Date: 2013–04
  14. By: William Akoto
    Abstract: Recent shifts in the global debt relief architecture has meant that countries with superior institutions are often rewarded with increasinf aid and debt relied, an incentive for debtor countries to strategically improve their institutions prior to seeking debt relief. This paper contributes to the literature by developing and empirically testing a political economy model of the possible impact of this shift on the motivations of politicians and bureaucrats in debtor countries. The findings suggest that debtor countries have quickloy adapted to the shift by strategically improving in key areas of institutional governance prior to applying for dect relief.
    Keywords: Debt relief, Aid, Institutional Quality, HIPC, Development
    JEL: F33 F34 F35 F55 H6
    Date: 2013
  15. By: Raghbendra Jha; Hari Nagarajan; Kailash C.Pradhan
    Abstract: Given that the phenomenon of capture of public programs by sections the population is rampant in developing countries, households can indulge in a strategy to improve their participating in public programs by bribing the suppliers of such programs. This is an important issue affecting both the supply of local public goods and the incidence of corruption. To the best of our knowledge there is no analysis of the impact of bribery on participating in a local public goods program, anywhere. Using a unique data set for rural India this paper addresses the question of whether households bribe elected officials responsible for assuring such supply to improve their access to local public goods. We find considerable evidence of such bribing. We also model the welfare effects of such bribing on groups of households as well as the impact of bribery on aggregate welfare. Several policy conclusions are advanced.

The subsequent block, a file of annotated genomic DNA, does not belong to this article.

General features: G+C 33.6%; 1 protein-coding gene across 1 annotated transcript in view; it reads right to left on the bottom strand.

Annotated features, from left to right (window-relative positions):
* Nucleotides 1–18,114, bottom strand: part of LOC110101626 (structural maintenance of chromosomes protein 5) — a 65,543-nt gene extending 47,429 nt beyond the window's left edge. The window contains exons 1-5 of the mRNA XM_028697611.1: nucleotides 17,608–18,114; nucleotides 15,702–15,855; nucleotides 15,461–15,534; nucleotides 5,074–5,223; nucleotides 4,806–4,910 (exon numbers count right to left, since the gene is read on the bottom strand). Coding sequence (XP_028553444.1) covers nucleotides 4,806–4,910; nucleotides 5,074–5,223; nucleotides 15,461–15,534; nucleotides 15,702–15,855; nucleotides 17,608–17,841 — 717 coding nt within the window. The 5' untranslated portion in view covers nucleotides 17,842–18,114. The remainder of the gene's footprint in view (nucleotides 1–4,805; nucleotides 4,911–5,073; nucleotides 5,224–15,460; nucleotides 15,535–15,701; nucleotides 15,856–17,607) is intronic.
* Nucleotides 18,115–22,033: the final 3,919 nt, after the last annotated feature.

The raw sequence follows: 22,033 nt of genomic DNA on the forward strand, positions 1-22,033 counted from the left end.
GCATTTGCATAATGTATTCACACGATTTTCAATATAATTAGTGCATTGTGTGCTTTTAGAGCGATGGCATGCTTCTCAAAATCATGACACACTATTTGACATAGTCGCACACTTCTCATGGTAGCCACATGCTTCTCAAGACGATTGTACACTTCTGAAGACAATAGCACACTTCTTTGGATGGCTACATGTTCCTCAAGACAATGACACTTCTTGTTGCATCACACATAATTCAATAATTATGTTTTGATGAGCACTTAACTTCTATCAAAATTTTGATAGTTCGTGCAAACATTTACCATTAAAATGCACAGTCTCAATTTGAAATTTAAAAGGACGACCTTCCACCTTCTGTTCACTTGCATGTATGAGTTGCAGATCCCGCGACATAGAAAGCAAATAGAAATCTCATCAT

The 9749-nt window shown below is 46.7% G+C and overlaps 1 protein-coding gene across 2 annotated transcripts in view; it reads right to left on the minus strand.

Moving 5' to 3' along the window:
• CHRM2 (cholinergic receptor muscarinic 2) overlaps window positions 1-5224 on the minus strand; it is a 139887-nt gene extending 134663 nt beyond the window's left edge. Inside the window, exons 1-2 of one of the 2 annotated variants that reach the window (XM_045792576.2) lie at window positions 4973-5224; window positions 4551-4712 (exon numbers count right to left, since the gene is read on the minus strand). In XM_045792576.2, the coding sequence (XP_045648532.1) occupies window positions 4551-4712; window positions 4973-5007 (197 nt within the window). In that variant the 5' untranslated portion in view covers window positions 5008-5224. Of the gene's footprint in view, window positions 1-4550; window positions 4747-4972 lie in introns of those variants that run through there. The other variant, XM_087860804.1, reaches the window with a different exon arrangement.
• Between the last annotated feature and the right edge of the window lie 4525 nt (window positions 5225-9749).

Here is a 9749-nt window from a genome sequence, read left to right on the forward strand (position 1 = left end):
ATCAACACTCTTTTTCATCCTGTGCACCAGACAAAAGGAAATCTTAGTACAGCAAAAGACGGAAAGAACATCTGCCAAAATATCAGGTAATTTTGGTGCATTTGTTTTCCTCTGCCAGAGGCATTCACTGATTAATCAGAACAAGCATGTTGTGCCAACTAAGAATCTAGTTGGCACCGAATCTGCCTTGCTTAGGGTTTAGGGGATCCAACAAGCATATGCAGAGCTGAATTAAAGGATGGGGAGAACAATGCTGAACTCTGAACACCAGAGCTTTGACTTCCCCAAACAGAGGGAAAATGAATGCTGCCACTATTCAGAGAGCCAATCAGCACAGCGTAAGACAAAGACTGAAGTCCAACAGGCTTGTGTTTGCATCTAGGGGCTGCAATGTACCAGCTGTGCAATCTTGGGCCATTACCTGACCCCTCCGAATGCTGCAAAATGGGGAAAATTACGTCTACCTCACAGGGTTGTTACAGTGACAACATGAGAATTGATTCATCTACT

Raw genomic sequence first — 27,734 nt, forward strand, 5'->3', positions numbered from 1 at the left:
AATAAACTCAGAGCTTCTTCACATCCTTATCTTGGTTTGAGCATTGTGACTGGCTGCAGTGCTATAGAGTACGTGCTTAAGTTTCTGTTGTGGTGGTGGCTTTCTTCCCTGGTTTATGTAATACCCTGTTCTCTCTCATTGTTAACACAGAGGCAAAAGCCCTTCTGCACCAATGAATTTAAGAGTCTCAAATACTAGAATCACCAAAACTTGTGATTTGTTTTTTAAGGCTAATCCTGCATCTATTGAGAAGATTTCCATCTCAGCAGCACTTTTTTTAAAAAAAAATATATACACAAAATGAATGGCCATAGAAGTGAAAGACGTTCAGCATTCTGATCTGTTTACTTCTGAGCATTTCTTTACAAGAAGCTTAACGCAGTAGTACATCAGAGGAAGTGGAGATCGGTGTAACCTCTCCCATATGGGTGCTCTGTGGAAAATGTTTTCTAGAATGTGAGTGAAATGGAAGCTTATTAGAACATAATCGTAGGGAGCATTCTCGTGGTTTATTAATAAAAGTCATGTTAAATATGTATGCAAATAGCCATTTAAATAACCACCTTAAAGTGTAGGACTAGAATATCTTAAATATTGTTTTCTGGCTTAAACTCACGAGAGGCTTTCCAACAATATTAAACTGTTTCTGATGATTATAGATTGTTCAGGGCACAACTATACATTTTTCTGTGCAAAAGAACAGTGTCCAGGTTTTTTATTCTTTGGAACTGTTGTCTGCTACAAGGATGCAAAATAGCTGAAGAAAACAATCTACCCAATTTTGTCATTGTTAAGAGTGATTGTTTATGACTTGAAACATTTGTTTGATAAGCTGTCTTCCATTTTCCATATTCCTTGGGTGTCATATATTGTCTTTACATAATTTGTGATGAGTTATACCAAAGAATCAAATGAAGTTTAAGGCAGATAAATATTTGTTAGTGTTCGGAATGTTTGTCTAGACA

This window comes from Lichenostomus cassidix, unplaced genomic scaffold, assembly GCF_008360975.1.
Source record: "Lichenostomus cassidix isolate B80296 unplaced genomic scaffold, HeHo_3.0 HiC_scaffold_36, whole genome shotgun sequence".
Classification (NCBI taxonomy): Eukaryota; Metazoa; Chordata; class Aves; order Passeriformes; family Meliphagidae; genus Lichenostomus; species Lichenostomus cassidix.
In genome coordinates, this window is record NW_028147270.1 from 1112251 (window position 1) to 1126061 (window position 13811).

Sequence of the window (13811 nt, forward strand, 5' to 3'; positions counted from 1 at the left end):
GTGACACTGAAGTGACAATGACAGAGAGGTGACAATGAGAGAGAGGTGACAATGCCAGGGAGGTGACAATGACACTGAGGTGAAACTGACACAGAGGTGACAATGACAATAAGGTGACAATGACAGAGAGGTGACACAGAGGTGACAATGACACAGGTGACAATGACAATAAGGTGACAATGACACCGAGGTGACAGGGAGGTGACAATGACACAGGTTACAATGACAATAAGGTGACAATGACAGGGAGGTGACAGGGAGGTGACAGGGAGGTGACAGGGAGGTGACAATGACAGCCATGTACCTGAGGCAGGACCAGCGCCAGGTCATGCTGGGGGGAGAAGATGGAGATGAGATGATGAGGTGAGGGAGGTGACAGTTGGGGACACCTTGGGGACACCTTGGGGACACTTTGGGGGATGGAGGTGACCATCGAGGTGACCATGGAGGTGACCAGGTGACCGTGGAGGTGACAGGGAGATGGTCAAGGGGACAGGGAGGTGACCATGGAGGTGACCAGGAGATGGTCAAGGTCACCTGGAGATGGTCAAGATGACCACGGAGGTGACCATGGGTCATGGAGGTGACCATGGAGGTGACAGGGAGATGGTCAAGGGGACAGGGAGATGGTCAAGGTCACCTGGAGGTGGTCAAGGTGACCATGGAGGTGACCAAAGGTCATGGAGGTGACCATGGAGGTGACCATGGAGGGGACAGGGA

Keywords: Bribery, Program Capture, Welfare Effects, Rural India.
    JEL: D31 D63 D73 O12
    Date: 2013